Attacks/Breaches
7/1/2014
08:45 AM
Marilyn Cohodas
Marilyn Cohodas
Slideshows
Connect Directly
Twitter
LinkedIn
RSS
E-Mail
100%
0%

Hacker Movies We Love & Hate

Check out Dark Reading community members' favorite hacker movie hits and misses. Then add your picks in the comments section.
Previous
1 of 11
Next

If you’re into InfoSec today there’s a good chance you were inspired at some point in your formative years by a hacker movie -- good or bad.

Who wouldn’t be captivated by Tron (one of my favorites), where computer hacker Jeff Bridges is abducted into the digital world to defend against an evil bureaucrat stealing computer programs; or motivated to join the forces of good against a sleazy villain like John Travolta’s Gabriel Shear in Swordfish?

The best hacker movies -- like WarGames -- are based on "kernels of truth" that endure even in the constantly changing world of cyber security and technological advancement. "In the 80s, it seemed far-fetched having nuclear weapons controlled by AIs, later hacked by teenagers over phone lines," says Corey Nachreiner, director of security strategy at WatchGuard Technologies. "Yet today, we live in the shadow of malware damaging uranium enrichment facilities and armed drones flying themselves."

But what makes a good hacker movie is a lot more subtle. From the geeky security cinephiles I contacted in my research for this slideshow, I learned that the gotcha is definitely not primarily about a dead-on depiction of technical details (though that helps), gee-whiz 3D CGI technology, or even a highly entertaining and somewhat plausible Hollywood story line.

In fact, the plot doesn’t even have to even be primarily about hacking to get on the list.

"It’s the mindset,” explains Contrast Security CTO Jeff Williams, who counts among his favorites “heist” type movies like the Ocean's series that "don’t treat hacking like magic" but take you "inside the process of experimentation, learning, strategy, and insight required to pull off a great hack."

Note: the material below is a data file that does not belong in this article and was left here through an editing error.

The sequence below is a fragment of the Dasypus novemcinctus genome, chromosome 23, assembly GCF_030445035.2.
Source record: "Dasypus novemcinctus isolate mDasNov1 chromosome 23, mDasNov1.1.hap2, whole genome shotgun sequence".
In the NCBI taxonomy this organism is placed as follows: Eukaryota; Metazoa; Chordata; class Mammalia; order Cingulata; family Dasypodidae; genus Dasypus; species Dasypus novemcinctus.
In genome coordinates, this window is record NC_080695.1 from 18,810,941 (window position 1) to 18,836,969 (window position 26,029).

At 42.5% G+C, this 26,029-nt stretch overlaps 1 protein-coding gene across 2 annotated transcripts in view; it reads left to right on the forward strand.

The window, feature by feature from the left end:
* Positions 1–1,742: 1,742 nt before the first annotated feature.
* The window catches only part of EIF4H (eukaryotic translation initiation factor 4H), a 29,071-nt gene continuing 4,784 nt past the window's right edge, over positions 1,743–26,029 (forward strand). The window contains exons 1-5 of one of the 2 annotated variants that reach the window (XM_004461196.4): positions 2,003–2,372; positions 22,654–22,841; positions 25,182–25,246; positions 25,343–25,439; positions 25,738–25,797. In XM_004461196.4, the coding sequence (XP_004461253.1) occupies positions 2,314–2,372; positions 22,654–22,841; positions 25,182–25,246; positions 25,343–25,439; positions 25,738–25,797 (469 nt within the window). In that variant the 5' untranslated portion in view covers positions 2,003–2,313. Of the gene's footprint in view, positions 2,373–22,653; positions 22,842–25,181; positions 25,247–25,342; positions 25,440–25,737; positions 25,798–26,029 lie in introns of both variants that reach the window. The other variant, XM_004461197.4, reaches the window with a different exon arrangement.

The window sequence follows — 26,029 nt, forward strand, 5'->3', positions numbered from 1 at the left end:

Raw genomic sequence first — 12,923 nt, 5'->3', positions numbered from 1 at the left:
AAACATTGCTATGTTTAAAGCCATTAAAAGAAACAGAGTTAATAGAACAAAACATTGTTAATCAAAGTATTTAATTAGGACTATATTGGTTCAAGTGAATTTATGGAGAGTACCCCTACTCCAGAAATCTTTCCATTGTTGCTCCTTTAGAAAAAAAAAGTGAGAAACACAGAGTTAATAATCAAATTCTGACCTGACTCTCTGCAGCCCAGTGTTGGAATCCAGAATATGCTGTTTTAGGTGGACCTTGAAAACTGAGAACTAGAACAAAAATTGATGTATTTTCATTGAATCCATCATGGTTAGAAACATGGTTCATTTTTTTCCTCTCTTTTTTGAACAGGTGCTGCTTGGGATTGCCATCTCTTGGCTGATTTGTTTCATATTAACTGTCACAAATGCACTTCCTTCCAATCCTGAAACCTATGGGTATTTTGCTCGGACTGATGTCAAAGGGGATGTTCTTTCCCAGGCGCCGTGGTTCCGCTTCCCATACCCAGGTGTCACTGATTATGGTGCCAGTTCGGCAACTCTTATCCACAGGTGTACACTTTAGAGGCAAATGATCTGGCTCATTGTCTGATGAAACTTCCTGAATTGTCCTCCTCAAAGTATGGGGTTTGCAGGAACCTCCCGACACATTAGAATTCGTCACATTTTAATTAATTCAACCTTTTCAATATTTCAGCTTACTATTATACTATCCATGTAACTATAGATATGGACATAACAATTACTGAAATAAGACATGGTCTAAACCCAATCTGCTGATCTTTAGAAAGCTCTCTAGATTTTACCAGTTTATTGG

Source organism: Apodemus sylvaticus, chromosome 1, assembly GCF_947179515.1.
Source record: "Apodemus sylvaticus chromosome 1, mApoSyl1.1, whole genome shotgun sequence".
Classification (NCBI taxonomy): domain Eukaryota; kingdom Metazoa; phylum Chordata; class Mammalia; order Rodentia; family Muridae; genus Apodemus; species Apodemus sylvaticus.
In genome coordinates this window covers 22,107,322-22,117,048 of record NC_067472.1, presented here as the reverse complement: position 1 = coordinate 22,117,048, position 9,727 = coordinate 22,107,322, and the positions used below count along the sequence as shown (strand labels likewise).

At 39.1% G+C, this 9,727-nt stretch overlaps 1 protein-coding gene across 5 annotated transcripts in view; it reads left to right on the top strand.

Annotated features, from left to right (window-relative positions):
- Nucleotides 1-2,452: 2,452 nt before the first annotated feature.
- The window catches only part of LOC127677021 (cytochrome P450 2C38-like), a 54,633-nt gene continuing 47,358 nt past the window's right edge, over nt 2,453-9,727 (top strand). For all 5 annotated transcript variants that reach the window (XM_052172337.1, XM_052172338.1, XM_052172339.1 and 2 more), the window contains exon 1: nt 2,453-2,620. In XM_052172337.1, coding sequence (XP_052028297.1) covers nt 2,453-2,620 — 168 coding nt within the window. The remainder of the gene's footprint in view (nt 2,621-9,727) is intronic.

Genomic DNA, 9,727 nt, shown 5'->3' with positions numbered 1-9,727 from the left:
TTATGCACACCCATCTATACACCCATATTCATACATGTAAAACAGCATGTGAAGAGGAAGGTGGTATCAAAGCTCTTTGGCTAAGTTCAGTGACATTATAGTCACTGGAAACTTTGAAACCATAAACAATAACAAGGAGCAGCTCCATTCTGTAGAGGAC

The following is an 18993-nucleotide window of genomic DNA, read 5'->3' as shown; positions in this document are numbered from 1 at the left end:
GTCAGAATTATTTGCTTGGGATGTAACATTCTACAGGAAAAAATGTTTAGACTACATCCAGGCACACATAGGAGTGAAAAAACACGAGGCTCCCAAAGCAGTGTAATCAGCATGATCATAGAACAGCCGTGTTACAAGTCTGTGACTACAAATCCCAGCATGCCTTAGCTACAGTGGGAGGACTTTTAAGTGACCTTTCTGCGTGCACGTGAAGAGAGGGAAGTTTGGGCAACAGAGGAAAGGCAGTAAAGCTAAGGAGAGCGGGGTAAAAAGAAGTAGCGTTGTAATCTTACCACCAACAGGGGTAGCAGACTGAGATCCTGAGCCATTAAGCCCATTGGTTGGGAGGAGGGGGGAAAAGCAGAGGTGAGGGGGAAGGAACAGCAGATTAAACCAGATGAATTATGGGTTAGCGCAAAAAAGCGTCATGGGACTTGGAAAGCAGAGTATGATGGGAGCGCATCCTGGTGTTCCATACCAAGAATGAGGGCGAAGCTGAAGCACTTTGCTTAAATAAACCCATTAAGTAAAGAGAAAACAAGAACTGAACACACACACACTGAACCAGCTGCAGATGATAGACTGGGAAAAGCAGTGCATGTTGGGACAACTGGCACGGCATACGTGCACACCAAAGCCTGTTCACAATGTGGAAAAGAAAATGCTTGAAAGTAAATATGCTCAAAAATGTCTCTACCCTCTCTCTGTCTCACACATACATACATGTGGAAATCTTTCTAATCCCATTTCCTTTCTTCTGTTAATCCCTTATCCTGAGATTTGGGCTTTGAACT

Hacker movies also appeal to our better angels, bringing back childhood memories and life lessons like the ones that Bugcrowd community manager Marisa Fagan picked up from her father that "nothing is ever truly broken, it was just waiting to find the right workaround."

Another common thread is the journey of discovery where, as AccessData's Lucas Zaichkowsky observes, a "bunch of immature, bright kids [play] elaborate pranks on each other using computers" and later -- in real life -- "end up pursuing a fulfilling career in IT and information security."

Sound familiar?

A quick word about the research methodology, which involved informal email inquiries to a few of our active members and bloggers; these selections are not meant to be the definitive word on hacker movie hits and misses. They are only the first stage of a virtual discussion I hope will continue in the comments.  

And now, as they say in the movies, "Turn off your cellphone and enjoy the show."

 

Marilyn has been covering technology for business, government, and consumer audiences for over 20 years. Prior to joining UBM, Marilyn worked for nine years as editorial director at TechTarget Inc., where she launched six Websites for IT managers and administrators supporting ... View Full Bio

Previous
1 of 11
Next
Comment  | 
Print  | 
More Insights
Comments